The Secret Life of Snowmen



Baby snowmen arrive unseen,
a single baseball-size of snow,
coal dust where their eyes should be.
Gravity urges them to roll
and roll down mountain slopes
like baby turtles to the sea.
You'll see them, sometimes
by the side of the road
where they pause to catch their breath,
a perfectly round lump of snow
you assume was placed by man or by machine.
Instinctively, they roll
along the walls and country fences
towards flat places where the children come,
the front yards, backyards, schoolyards too.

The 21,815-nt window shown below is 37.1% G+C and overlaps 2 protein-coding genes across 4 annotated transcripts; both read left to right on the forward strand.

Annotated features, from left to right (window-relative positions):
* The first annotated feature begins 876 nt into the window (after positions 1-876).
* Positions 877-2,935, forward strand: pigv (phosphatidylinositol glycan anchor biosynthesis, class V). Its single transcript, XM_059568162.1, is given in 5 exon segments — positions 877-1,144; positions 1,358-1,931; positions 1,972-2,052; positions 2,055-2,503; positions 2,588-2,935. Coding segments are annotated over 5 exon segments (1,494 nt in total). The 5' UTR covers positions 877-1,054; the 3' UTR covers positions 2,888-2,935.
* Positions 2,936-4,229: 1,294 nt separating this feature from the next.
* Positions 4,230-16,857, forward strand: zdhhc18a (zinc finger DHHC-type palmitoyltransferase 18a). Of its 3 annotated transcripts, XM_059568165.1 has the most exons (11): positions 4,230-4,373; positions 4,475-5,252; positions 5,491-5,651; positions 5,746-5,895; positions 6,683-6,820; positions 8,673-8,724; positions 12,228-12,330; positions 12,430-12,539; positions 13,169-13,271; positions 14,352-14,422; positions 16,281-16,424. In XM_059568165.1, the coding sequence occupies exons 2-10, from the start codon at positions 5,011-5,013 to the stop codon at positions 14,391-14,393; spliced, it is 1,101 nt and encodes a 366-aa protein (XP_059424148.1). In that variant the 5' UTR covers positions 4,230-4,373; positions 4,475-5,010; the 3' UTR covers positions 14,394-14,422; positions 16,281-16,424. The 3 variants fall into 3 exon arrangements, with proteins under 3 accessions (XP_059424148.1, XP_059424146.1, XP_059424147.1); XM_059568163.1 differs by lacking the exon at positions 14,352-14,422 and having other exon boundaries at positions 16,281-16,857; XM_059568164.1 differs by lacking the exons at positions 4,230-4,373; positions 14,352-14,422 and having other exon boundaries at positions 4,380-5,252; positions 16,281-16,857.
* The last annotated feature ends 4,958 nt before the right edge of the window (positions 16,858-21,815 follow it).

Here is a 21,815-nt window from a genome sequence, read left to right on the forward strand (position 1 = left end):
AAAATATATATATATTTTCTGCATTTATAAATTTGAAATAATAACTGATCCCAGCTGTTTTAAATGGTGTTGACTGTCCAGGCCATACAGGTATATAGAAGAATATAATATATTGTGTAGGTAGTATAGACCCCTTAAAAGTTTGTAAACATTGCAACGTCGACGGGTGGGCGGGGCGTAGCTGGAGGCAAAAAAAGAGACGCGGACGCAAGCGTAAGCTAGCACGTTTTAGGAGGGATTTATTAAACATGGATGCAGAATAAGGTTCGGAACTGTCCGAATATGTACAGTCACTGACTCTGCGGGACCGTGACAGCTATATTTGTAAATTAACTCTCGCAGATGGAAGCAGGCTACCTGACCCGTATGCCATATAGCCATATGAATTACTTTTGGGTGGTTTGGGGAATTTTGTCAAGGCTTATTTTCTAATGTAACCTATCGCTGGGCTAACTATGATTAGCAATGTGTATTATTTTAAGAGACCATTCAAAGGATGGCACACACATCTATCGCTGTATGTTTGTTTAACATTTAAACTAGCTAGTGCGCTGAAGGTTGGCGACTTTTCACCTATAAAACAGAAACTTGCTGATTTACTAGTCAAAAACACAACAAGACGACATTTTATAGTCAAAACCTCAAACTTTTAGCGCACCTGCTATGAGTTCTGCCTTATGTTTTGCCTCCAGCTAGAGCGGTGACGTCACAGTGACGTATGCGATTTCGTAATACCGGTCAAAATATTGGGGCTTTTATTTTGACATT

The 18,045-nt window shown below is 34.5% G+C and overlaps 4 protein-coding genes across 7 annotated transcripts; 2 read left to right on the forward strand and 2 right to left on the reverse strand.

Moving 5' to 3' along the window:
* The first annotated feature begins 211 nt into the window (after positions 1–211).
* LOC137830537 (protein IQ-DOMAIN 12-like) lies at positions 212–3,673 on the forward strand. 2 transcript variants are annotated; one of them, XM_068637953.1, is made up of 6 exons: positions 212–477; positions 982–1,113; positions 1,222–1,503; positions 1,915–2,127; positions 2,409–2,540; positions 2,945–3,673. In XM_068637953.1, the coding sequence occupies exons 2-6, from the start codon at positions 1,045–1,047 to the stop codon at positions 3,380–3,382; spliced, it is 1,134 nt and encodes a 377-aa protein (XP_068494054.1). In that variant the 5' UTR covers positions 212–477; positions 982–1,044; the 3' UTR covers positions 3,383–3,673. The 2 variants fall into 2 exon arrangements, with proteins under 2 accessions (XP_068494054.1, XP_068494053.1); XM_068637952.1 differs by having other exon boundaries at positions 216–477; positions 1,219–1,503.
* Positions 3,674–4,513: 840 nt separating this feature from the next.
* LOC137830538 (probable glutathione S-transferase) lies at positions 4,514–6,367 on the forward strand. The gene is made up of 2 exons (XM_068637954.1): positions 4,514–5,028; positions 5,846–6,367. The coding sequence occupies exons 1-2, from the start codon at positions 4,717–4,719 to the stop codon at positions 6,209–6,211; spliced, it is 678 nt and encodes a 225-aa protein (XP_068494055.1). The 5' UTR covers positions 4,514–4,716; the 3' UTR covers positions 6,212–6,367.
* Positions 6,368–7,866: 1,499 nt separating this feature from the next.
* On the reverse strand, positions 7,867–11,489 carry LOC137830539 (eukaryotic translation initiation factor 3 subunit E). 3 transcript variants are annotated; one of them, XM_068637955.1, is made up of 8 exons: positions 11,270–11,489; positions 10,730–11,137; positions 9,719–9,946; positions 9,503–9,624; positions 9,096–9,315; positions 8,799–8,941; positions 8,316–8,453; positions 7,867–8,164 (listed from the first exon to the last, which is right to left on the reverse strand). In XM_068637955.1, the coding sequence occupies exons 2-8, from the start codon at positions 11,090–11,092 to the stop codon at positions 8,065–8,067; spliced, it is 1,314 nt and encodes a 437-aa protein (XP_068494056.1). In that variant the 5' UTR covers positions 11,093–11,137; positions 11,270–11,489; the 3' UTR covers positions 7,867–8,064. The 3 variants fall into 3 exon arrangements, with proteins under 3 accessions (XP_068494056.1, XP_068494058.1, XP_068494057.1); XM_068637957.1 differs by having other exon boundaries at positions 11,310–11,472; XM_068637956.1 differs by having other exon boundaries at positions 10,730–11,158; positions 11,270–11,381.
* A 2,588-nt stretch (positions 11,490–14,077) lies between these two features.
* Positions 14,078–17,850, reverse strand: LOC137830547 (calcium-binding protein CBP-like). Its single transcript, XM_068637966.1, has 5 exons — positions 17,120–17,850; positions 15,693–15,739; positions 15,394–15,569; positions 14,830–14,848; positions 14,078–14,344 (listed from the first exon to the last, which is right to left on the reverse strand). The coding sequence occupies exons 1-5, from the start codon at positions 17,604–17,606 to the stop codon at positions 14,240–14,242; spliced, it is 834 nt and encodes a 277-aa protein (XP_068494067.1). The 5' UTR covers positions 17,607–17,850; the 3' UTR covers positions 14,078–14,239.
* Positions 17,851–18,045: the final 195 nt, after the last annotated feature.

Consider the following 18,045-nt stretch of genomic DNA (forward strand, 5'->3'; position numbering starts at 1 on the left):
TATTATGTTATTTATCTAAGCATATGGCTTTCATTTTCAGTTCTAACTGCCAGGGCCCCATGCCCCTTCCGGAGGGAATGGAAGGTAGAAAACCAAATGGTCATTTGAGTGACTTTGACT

When no one is watching
they fatten in the snow,
massive ball dividing, doubling.
If seen, they'll break and die,
an hourglass spilling sand.
But some will live.
From bulbous body comes the fragile head,
forming mouth and eyes
of blackest coal.
Fully grown they stand
with footprints spreading all around
like silent nannies, fat and white,
in given scarves and hats
they watch our children play
into the shrinking of  the night,
into the growing of the day.
In heat and green the snowman dies,
body into blood into the earth,
scattered now the eyes, the teeth,
like fields that saw the Golden Fleece,
trampled there by passing feet
where children leap and laugh and play.
In spring the children climb
past trees, up hills, up peaks,
to heights ungripped by snow and ice,
young mothers come, young fathers seek,
and from their feet
the coal dust falls and waits.